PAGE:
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Gangelin, Paul; Hanson, Earl; Gregory, Horace (ed.) / The Wisconsin literary magazine
Volume XXI, Number 6 (March 1922)

D'Arlequin, Gaston
Manet nihil.,   p. 147

Page 147

a simple, low negative, permitting her to believe that
Herrick and Donne were fighting for the next laureate-
ship of England. Still I managed to have a fairly
good time. Her effort to keep up to my highbrow
standard was amusing.
"'Do you ever go to the movies?' she asked after
a bit.
"'Occasionally,' I murmured abstractedly, for I
was thinking at the moment of marrying a girl with a
gorgeous mop of bobbed hair who was dancing near
me, just so that I could use her hair for a shaving
brush. It would be glorious to work up a lather on
and then just stick my face into it for a brief cool mo-
ment or two before beginning to scrape. But my
dream was brought to a sudden end.
"'You do?'
"'Do what?' I asked startled.
"'Go to the movies.'
"'Yes, quite frequently. Why?'
"'Dont they bore you?-they bore me."
'Why no, not very often. Sometimes I enjoy
them for themselves sometimes they amuse me because
they are so rotten. I'm seldom bored."
"'Well, I'll admit I like the Cecil De Mille pro-
ductions. The Affairs of Anatol, for instance. That
was fine. I think it is good that they are making films
of great literary masterpieces like that.'
"'My dear young lady, if you knew how much it
pains me to disagree with you you wouldn't make
statements like that. The picture you mention was
no more a picturization of Schnitzler's play than a
German street band playing the Humoresque is an
artistic rendering of Dvorak. And that's that.'
"'Well, I didn't see the picture myself,' admitted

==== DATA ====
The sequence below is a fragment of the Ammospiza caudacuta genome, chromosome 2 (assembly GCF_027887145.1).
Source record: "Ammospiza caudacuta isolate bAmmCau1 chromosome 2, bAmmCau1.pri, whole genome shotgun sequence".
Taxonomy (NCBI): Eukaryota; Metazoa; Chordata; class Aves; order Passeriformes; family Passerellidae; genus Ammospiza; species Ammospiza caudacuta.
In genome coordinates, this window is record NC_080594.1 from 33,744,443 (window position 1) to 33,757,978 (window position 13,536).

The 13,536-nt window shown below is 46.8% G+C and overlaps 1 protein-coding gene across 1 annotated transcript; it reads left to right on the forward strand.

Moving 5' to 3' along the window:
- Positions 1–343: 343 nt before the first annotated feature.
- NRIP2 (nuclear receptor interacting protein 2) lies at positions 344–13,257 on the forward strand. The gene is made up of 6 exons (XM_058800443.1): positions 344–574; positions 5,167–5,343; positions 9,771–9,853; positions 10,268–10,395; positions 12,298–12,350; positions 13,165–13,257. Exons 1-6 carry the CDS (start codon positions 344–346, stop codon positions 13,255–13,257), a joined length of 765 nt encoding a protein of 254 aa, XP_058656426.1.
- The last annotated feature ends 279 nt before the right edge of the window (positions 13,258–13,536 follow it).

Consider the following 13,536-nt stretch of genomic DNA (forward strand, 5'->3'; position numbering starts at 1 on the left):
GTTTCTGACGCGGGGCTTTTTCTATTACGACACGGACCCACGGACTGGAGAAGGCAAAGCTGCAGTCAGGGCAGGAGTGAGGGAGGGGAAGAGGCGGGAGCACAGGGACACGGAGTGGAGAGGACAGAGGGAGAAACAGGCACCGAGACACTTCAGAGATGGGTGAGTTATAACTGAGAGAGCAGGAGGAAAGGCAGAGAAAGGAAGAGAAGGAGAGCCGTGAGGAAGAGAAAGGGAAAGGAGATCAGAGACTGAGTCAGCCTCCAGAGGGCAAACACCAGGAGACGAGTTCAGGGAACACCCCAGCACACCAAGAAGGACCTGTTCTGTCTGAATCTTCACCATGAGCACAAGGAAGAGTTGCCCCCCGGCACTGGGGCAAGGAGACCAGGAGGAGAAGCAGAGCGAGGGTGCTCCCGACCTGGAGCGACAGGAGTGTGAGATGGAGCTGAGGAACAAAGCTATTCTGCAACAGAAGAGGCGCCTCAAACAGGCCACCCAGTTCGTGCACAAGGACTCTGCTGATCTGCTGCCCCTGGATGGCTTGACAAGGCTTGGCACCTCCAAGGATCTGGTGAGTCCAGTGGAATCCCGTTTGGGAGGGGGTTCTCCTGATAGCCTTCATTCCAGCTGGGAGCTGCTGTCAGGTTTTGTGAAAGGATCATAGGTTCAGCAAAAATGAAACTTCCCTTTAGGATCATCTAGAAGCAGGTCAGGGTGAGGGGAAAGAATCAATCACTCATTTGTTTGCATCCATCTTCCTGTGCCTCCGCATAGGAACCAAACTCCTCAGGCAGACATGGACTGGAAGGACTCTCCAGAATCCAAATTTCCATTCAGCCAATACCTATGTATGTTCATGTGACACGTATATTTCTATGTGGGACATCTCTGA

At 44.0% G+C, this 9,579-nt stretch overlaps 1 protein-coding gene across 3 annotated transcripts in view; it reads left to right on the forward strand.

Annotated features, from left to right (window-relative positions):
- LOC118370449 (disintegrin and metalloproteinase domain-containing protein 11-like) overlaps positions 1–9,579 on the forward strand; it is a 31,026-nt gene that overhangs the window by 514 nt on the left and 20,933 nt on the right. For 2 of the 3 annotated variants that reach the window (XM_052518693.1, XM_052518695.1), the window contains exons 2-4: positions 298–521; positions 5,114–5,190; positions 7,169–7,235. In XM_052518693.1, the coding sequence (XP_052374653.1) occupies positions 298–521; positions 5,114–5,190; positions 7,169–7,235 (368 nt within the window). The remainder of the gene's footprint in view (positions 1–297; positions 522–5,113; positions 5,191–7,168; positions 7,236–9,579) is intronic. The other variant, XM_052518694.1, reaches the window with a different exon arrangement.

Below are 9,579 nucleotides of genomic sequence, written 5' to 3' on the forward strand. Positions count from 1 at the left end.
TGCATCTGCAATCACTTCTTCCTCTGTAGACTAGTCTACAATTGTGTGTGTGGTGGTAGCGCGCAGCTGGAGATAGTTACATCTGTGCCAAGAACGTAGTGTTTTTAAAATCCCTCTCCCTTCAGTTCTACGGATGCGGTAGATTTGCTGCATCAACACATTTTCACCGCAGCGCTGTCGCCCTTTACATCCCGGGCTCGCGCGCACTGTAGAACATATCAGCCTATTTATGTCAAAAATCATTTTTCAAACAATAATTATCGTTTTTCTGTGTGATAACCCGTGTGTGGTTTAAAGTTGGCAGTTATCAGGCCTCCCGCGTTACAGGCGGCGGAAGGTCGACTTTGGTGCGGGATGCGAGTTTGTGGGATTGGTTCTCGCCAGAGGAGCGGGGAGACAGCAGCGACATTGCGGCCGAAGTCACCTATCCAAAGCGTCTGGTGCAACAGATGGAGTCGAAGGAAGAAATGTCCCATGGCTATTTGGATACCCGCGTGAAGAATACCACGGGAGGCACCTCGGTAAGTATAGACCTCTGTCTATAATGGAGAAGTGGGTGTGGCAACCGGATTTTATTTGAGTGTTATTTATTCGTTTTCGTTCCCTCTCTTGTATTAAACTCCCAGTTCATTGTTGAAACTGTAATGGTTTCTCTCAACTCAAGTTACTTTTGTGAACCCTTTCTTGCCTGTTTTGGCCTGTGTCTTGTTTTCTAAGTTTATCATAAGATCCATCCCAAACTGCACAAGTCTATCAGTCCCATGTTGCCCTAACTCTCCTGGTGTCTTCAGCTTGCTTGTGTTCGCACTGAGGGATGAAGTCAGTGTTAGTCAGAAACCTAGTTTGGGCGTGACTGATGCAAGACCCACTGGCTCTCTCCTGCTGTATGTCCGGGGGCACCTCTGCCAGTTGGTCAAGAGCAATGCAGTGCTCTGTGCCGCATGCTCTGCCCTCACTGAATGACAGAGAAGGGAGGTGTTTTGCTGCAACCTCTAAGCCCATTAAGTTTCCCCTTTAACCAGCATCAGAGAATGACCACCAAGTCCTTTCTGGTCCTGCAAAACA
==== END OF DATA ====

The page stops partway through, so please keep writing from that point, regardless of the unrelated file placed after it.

Marge, 'but all the girls simply raved about it. They
thought Wally Reid was wonderful.'
"I didn't want to seem didactic, so I refrained from
airing my views on Wally Reid and the movies.
After a bit Marge cooled down. She was a good-
natured little nose-wrinkler. I'll have to hand her
that. So are most of them, but darn it, they think
they know too much, and most of them are just four-
"It wasn't till we were eating a sandwich after the
dance that the conversation became interesting again.
Then, out of a clear sky, she asked what I'd been
reading lately. It happens I hadn't read a thing in
a month worth mentioning except text books, but I
"Oh, nothing in particular-a little Oscar Wilde,
and I read a novel by Dreiser the other night."
"'Oh, aren't both those writers naughty? I heard
that they were.'
"'Naughty? Well, I don't know. I never found
them any naughtier than William Shakespeare at
" 'It seems to me,' she said, 'that all the books that
are supposed to be naughty aren't. Are there really
any naughty books in the world?'
"'Possibly one or two,' I said. 'But I refuse to
tell what they are. They're most fun when you hap-
pen on them accidentally. You'd better hunt them
up yourself.'
"'I think you're mean,' she answered. But any-
way, I wasn't going to get into the clutches of the
Dean of Women for seducing one of her charges via
salacious literature. No chance.
"So I managed to get through the evening without
mishaps, enjoying my potato chips from time to time,
and looked forward to more until we reached her
home. There the bag broke, and they all went into
the mud.
"'Good-night, she said, 'I've had an awfully good
time. It's such a relief to meet a man like you who's
really intellectual. I get so kerribly tired of playing
around with ordinary people. Dont you?'
"I don't, but I didn't say so. My constitution isn't
what it once was. I had a stomach ache."
Farewell, farewell,-the sound is like the sigh
Late summer's sad wind heaves
Softly among the strewn rose-leaves
That fade beneath the heedless Autumn sky.
There were our footsteps that the waking day,
When the wide sea was spanned,
Found printed in the silver sand,
-The sea has washed them quietly away.
-March, 1922

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